The Documentary Podcast

1 abonnés
S'abonner
Download the latest documentaries Investigating global developments, issues and affairs.

481 épisodes

25 juin 2019 - 00:01692
Rashid Khan was born in Nangarhar in Eastern Afghanistan in 1998 but his early life was spent in a refugee camp in Pakistan away from the conflict that has swept across his homeland for decades. He grew up playing cricket with his ten siblings eventually returning to Afghanistan to complete his schooling. And now he is named for the second year running as the leading Twenty20 cricketer in the world. Is Khan really the finest spin bowler on the planet?
like podcast

24 juin 2019 - 00:03004
Pink Floyd's Nick Mason ends his series by exploring where music technology is heading and discovers how innovation is shaping the way we make, listen and interact with music.He reveals how artificial intelligence is taking human input out of musical composition and how virtual reality is reshaping the recording studios of tomorrow.But in an age where everyone can have access to music-making technology, how do you stand out? And has the internet made it too easy to copy what has come before us, rather than create something which is completely brand-new?
like podcast

23 juin 2019 - 00:03072
For three years Mosul was occupied by the extremist group known as the Islamic State. During the occupation which lasted until July 2017, the group destroyed many important ancient sites with hammers, bulldozers and explosives. Work is now beginning to assess the damage, but in order to undertake this vital work, Iraqi archaeologists are in need of training and equipment. Shaimaa Khalil meets the women in London as they participate in the British Museum’s ‘Iraq Scheme’.
like podcast

20 juin 2019 - 00:01588
Until recently, health authorities in developed countries appeared to be well on the way to wiping out measles – a highly contagious disease that’s one of the leading causes of vaccine-preventable deaths, particularly in children. But now measles is on the rise again, and Ukraine is worst-hit. More than 100,000 people have caught the disease since 2017, and 15 have died already this year.Parents who could have protected their children often failed to do so – mainly because of a mass mistrust of vaccine, spread partly by doctors, including leading medical specialists. Tim Whewell travels to Ukraine to meet bereaved parents and worried health chiefs - and find out why vaccination rates fell so abruptly in just a few years. It’s a story of lack of confidence in the state, inadequate medical training, government complacency and political manipulation that’s had deadly consequences.(Image: One-year-old girl being given a measles vaccine shot in Kiev health clinic, 2019. Credit: Brendan Hoffman/Getty Images)
like podcast

19 juin 2019 - 00:03022
The Wellcome Trust reveals how attitudes towards vaccinations vary around the world in its Global Monitor. The most vaccine-sceptical country is France – because of scares around vaccines. In neighbouring Germany one state has approved plans to make vaccinations compulsory because of low rates. But in Madagascar where more than 1200 children have died since last autumn from measles, parents walk for miles to have their children inoculated. What can be done to persuade people to vaccinate?
like podcast

18 juin 2019 - 00:01689
Despite the political uncertainty in the UK at the moment the country’s reputation for top-class education, if you can afford it, is still on the rise. Liyang Liu meets two very different school children who have travelled thousands of miles to go to private boarding school in the UK. Recorded over six months she finds out what happens when they get there.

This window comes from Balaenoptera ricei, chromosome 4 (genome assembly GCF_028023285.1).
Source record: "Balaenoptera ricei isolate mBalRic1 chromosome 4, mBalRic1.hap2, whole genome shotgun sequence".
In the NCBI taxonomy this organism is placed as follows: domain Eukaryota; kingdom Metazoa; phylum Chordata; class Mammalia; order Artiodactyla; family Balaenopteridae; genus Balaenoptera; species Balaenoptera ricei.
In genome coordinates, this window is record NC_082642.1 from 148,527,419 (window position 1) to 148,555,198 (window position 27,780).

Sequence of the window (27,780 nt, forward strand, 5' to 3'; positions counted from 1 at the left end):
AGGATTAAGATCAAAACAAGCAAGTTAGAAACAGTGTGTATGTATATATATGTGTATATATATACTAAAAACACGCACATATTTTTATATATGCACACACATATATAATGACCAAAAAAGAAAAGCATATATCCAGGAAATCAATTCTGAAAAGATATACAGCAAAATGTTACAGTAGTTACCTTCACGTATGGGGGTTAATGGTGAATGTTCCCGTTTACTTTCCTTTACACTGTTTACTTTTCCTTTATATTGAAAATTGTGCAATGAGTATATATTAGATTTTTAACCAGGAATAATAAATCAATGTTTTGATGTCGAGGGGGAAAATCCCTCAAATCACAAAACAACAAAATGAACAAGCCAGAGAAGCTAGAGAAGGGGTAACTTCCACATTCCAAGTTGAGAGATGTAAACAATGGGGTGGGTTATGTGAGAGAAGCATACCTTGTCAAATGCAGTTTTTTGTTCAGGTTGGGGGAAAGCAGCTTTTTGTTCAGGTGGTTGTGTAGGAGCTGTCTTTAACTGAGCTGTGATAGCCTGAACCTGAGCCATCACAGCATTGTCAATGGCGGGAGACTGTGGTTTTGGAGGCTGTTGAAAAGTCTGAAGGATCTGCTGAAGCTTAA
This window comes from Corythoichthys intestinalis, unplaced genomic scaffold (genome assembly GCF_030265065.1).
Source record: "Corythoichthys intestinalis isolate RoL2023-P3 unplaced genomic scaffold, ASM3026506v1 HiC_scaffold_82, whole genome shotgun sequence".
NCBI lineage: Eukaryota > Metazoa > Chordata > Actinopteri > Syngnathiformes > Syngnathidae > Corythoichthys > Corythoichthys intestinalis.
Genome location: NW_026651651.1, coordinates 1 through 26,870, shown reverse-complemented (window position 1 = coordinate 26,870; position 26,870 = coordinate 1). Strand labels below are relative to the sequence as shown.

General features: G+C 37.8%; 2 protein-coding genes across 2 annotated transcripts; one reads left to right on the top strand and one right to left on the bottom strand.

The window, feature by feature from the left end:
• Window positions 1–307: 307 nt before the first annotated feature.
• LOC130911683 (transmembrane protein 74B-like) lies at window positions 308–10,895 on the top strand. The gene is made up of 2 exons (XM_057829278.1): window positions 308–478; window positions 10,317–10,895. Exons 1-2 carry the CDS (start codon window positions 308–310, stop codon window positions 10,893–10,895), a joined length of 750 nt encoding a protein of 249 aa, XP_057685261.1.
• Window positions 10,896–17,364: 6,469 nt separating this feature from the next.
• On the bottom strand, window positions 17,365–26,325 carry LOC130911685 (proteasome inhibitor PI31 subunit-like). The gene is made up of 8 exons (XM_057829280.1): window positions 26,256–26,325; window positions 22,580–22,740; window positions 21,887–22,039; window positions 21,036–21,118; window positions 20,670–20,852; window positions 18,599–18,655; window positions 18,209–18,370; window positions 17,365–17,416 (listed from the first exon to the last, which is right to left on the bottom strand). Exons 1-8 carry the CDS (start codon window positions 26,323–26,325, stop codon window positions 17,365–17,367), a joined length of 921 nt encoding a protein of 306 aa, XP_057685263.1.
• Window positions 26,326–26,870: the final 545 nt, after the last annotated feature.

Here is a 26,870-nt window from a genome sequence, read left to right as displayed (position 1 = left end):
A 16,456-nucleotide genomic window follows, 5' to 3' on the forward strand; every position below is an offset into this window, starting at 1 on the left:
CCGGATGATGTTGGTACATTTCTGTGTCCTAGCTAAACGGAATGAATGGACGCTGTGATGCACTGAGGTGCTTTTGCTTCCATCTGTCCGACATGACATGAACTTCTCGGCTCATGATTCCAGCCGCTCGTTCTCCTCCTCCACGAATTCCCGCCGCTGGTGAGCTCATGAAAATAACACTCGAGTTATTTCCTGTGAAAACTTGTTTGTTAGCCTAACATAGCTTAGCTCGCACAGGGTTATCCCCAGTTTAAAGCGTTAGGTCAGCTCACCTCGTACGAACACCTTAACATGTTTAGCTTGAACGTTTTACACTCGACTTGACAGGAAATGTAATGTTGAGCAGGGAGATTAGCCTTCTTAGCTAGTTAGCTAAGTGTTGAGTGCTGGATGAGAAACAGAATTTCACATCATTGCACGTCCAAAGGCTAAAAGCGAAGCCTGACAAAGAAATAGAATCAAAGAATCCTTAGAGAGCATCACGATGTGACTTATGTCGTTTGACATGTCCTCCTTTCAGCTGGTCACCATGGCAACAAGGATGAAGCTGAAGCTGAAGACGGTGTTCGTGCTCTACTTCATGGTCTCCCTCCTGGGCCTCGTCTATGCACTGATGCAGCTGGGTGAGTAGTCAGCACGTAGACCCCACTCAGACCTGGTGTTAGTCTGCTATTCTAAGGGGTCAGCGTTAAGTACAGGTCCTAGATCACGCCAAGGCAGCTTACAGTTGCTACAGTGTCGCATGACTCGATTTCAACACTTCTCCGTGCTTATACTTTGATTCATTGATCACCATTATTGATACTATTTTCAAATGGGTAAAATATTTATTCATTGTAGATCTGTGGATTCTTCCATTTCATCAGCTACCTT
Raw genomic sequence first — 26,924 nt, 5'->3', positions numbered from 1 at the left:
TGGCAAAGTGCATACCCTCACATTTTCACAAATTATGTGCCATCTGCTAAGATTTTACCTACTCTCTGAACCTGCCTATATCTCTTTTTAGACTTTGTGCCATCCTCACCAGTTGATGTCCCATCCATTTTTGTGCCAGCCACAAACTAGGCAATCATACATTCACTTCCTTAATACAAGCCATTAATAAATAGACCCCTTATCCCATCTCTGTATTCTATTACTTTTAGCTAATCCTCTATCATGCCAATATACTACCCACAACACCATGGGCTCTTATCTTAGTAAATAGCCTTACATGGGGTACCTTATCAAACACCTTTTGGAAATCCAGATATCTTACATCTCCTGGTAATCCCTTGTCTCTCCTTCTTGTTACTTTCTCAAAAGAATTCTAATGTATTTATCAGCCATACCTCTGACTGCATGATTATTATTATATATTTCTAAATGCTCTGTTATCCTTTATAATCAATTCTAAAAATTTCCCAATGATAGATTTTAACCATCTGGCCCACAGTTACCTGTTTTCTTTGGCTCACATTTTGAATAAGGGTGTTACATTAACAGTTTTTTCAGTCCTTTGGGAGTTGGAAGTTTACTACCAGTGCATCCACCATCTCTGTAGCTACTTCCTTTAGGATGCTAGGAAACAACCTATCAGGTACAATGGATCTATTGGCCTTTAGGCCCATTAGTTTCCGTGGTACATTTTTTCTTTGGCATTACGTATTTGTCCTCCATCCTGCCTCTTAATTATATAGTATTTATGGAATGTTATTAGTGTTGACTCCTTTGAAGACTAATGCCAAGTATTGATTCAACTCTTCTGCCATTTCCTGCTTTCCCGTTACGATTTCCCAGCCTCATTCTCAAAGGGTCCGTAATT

like podcast

18 juin 2019 - 00:03017
Pink Floyd’s Nick Mason continues the story of the recording studio, exploring how bands such as The Beatles and The Beach Boys brought avant-garde production techniques into the mainstream during the 1960s.The programme also charts the role jazz and dub reggae played in advancing studio production, and how increasingly sophisticated studio technology slowed down the recording process.But the advent of portable tape recorders – and then digital technology - saw the studio begin to shrink in size, while at the same time expanding access to the recording process.With it came a boom in in alternative music which was previously ignored by the major record labels, and bedroom producers making music on home computers kick-started an explosion in electronic dance music.Today, digital studio technology has become so sophisticated that it can help even the shakiest of singers deliver the perfect performance.The series is produced in association with the Open University.
like podcast

18 juin 2019 - 00:03034
The recording studio has changed dramatically since the advent of sound recording - as has our understanding of the ‘perfect take’.In the first of two programmes about the history of the studio, Pink Floyd’s Nick Mason explores the limitations of the acoustic era, and how the switch to electrical recording ushered in the age of more intimate recording, giving rise to the superstar crooner.We look at the how, after World War 2, a boom in independent recording studios run by army-trained communications engineers helped to drive the birth of rock n roll, and how technology developed during the war made it possible for musicians to start recording music that was physically impossible to play, using techniques pioneered by a man better known for his guitars – Les Paul.The series is produced in association with the Open University.
like podcast

18 juin 2019 - 00:03028
Pink Floyd’s Nick Mason explores how samplers and drum machines created new musical genres.During the 1980s, samplers and drum machines fuelled a new wave of music from hip hop to house to techno.In this programme we hear from the inventors behind this landmark technology and reveal how it first found traction with millionaire rock stars, rather than hip young DJs, due to its huge expense.We learn how cheaper Japanese products – first deemed a commercial flop - were then re-discovered, re-used and abused by dance floor innovators who created new musical genres which could never have existed without this technology.
like podcast

18 juin 2019 - 00:03011
The first synthesizer was so big, it filled an entire room, but during the 1960s inventors built downsized machines which would go on to revolutionise pop music.Pink Floyd’s Nick Mason charts the work of synth pioneers Bob Moog, Don Buchla and Dave Smith in the story of one of the most influential electronic instrument of all time.We learn how the synth came to sing with multiple voices, and how Japanese giants came to dominate the market - but arguably at a cost to creativity.